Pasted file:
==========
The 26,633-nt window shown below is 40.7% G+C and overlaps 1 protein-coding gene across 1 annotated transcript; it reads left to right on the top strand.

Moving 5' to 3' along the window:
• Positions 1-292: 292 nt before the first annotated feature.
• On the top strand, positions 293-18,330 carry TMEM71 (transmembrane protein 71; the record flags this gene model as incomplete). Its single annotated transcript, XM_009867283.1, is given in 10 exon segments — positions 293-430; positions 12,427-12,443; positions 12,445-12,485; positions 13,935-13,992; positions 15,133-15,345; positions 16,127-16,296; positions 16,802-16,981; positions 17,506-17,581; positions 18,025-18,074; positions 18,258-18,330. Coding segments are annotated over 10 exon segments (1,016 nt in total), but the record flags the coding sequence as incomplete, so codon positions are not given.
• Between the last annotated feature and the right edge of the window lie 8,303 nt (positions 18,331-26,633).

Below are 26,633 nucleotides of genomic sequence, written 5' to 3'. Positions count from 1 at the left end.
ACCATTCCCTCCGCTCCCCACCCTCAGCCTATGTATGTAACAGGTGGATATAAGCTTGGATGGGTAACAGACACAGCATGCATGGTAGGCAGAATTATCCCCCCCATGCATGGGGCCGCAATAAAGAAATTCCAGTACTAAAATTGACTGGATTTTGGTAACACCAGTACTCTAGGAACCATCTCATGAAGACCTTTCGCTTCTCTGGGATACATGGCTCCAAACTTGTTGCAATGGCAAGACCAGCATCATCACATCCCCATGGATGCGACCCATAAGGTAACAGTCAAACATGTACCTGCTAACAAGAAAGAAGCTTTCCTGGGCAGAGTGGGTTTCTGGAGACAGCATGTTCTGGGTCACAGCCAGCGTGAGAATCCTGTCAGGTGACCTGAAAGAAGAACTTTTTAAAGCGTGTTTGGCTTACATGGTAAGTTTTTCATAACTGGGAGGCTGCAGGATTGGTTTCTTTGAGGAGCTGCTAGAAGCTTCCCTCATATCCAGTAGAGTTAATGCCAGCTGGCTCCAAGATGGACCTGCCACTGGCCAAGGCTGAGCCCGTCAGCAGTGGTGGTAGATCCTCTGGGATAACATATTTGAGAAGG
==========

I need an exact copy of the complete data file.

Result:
The 26,633-nt window shown below is 40.7% G+C and overlaps 1 protein-coding gene across 1 annotated transcript; it reads left to right on the top strand.

Moving 5' to 3' along the window:
• Positions 1-292: 292 nt before the first annotated feature.
• On the top strand, positions 293-18,330 carry TMEM71 (transmembrane protein 71; the record flags this gene model as incomplete). Its single annotated transcript, XM_009867283.1, is given in 10 exon segments — positions 293-430; positions 12,427-12,443; positions 12,445-12,485; positions 13,935-13,992; positions 15,133-15,345; positions 16,127-16,296; positions 16,802-16,981; positions 17,506-17,581; positions 18,025-18,074; positions 18,258-18,330. Coding segments are annotated over 10 exon segments (1,016 nt in total), but the record flags the coding sequence as incomplete, so codon positions are not given.
• Between the last annotated feature and the right edge of the window lie 8,303 nt (positions 18,331-26,633).

Below are 26,633 nucleotides of genomic sequence, written 5' to 3'. Positions count from 1 at the left end.
ACCATTCCCTCCGCTCCCCACCCTCAGCCTATGTATGTAACAGGTGGATATAAGCTTGGATGGGTAACAGACACAGCATGCATGGTAGGCAGAATTATCCCCCCCATGCATGGGGCCGCAATAAAGAAATTCCAGTACTAAAATTGACTGGATTTTGGTAACACCAGTACTCTAGGAACCATCTCATGAAGACCTTTCGCTTCTCTGGGATACATGGCTCCAAACTTGTTGCAATGGCAAGACCAGCATCATCACATCCCCATGGATGCGACCCATAAGGTAACAGTCAAACATGTACCTGCTAACAAGAAAGAAGCTTTCCTGGGCAGAGTGGGTTTCTGGAGACAGCATGTTCTGGGTCACAGCCAGCGTGAGAATCCTGTCAGGTGACCTGAAAGAAGAACTTTTTAAAGCGTGTTTGGCTTACATGGTAAGTTTTTCATAACTGGGAGGCTGCAGGATTGGTTTCTTTGAGGAGCTGCTAGAAGCTTCCCTCATATCCAGTAGAGTTAATGCCAGCTGGCTCCAAGATGGACCTGCCACTGGCCAAGGCTGAGCCCGTCAGCAGTGGTGGTAGATCCTCTGGGATAACATATTTGAGAAGG